Diane Schoemperlen’s break-out novel, In the Language of Love, told the history of one woman’s relationships in chapters based on the 100 stimulus words from a well-known psychological test. Since then, she has worked to establish herself as Canada’s “it” girl for quirky narrative experimentation, aiming, it would appear, to put another notch in her belt with her latest novel, At a Loss for Words.
The anonymous narrator here is a successful writer in her late 40s, contentedly — albeit somewhat resignedly — living a life of elective celibacy after over a decade of unsuccessful relationships. And so it is with cautious optimism that she embarks on a long-distance love affair with a man she has not seen in 30 years. A man who was, in fact, her first lover and first heartbreak after he left her at the age of 18 in pursuit of travel and adventure.
The ex-, soon-to-be-current, paramour appears at a book signing. The two exchange pleasantries, and resolve to stay in touch. Both acknowledge that a flame still burns. Living in separate (unnamed) Canadian cities, they begin a fast and furious communication: there are phone calls and letters by post, but mostly — in a modern incarnation of the classic epistolary novel — an exchange of emails laden with declarations of undying affection and accounts of the mundane that are the hallmark of the newly intimate.
They also begin a heavy trafficking in self-conscious clichés: That things will be different this time; that this is the hand of fate; that they have never felt this way before; that they are soul-mates; that they will never leave each other.
But the fissures are there from the start and, as the story is told in hindsight, we know what’s coming, we just don’t quite know the how of it. For one, our narrator, being a writer, is better at writing, so the burden of communication soon becomes lop-sided. She is also hopelessly bushy-tailed, something evidenced by an adolescent proclivity for exclamation points (You are so romantic!). There’s an odd sort of prudishness in the affair, too. Sex is only referred to obliquely, and, despite occasional clandestine meetings in plush hotels, their unions are not erotically charged. Buoyed on by his lukewarm and increasingly sporadic reassurances, the narrator persists in trying to stoke what is clearly a dying, sputtering fire. He replies less often, using a litany of improbable excuses for his lapses.
The effect of all the drama is to give the narrator a case of writer’s block that worsens in direct proportion to her lovesickness. She turns to writer’s guides for inspiration, consults horoscopes and fortune cookies, the contents of which are littered throughout the text.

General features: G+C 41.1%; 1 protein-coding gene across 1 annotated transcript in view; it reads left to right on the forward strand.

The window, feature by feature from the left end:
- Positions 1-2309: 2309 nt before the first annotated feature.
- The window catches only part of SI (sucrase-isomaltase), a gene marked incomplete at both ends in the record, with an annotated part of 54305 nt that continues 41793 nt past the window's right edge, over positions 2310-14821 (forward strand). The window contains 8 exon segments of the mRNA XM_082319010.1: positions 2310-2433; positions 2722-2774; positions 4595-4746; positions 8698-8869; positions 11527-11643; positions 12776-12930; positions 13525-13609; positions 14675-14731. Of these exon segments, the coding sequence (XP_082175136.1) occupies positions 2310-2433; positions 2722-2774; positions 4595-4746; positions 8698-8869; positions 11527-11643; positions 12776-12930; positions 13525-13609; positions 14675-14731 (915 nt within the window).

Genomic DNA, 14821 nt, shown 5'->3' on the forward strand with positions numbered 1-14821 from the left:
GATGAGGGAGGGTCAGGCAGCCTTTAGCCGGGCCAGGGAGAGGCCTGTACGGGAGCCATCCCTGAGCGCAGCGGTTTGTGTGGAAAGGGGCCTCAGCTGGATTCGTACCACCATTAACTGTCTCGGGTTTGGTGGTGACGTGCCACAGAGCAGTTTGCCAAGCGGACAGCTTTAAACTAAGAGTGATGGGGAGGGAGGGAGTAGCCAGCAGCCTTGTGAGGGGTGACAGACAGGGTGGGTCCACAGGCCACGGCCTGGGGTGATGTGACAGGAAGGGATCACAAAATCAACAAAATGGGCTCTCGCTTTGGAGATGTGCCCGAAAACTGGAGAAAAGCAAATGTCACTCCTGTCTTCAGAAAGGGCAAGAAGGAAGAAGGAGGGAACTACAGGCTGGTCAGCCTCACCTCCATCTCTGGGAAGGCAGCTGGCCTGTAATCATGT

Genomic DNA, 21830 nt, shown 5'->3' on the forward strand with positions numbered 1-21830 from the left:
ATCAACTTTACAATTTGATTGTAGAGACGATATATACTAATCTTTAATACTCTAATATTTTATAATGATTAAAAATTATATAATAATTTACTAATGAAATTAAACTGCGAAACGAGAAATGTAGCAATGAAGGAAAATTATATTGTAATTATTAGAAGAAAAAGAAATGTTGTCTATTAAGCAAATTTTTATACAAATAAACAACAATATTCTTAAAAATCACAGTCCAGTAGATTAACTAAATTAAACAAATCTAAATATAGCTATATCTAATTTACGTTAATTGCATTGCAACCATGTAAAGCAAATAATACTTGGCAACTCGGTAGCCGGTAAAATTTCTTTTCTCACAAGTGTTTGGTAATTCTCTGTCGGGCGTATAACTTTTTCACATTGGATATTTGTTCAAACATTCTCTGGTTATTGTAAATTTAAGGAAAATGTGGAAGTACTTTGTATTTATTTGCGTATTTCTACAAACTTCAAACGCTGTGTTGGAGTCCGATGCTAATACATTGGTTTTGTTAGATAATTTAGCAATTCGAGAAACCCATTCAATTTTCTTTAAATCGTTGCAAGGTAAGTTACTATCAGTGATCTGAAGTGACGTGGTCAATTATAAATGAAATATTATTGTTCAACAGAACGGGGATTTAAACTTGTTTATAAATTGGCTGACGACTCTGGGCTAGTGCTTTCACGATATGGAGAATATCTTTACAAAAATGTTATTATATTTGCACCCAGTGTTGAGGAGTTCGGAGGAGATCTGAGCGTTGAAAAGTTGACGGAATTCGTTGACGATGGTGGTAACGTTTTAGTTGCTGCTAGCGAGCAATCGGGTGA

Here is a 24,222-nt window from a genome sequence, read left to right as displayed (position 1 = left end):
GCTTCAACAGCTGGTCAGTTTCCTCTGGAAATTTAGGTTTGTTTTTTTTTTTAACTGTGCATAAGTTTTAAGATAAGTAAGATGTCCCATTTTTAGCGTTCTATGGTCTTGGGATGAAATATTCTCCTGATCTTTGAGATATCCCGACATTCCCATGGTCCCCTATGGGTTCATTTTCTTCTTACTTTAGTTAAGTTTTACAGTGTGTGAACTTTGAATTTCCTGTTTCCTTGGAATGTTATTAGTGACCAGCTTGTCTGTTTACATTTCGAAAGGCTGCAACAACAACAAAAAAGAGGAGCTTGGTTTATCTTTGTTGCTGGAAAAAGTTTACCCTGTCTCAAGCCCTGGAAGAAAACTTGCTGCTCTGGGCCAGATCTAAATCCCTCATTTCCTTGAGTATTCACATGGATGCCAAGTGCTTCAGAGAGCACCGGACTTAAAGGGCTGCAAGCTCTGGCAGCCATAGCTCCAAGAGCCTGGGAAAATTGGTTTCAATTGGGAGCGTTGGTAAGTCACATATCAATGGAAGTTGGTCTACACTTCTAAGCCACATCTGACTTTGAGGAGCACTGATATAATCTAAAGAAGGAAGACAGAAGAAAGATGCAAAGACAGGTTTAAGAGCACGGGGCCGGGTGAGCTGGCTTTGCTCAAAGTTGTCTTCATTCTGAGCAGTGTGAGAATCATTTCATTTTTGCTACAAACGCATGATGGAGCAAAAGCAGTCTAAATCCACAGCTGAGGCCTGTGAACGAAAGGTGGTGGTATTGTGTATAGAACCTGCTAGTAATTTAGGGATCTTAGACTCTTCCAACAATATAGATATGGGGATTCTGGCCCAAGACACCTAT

That she will overcome her writer’s block is a fait accompli, as we are, obviously, reading the book. Schoemperlen’s interest is in exploring the lengths to which we bend reality to suit our desires, how we stamp our own image on those we hope to be our perfect “other.”
This is a well-worn path that Schoemperlen tries to invigorate with mixed success. The handful of us who have never been dumped may find it instructive, the countless others that have will find it eye-glazingly familiar, the willful blindness of the heroine frustrating.
Part of the problem is that At a Loss for Words tends to fall prey to the very clichés it is tries to render ironic. The narrator finally gets up the nerve to tell her passive-aggressive lover where to stick it, and falls back into the warm, fuzzy embrace of her best women friends. It’s a middle-aged, girl-power conclusion worthy of Sex in the City.
But in the end, the narrator is as irksome as the absentee lover is disingenuous. There are also gender stereotypes: he is distant, work-obsessed, prosaic; she is chatty, insecure, cloying. The more he pulls away, the more demanding she becomes. Readers will find it hard to blame him: her needy self-analysis becomes tiresome as their fruitless exchanges wear on.
It’s not entirely obvious that contempt for the narrator is the effect Schoemperlen is going for. As a result, the novel too often borders on grating self-indulgence. She can be sharp and witty, but these virtues get diluted by the monotony of the lists, quotes and cartoon clippings her character obsesses about. By the end of this very short book, we are no longer interested in reading another installment of the failed lovers’ horoscopes; with the outcome now known, they are no longer ironic, auspicious or funny. Stylistic idiosyncrasies are simply not enough to make up for what is rather thin gruel here and Schoemperlen’s bravado ultimately comes across as mere gimmickry.
—Emily Donaldson, a Toronto-based writer, editor and reviewer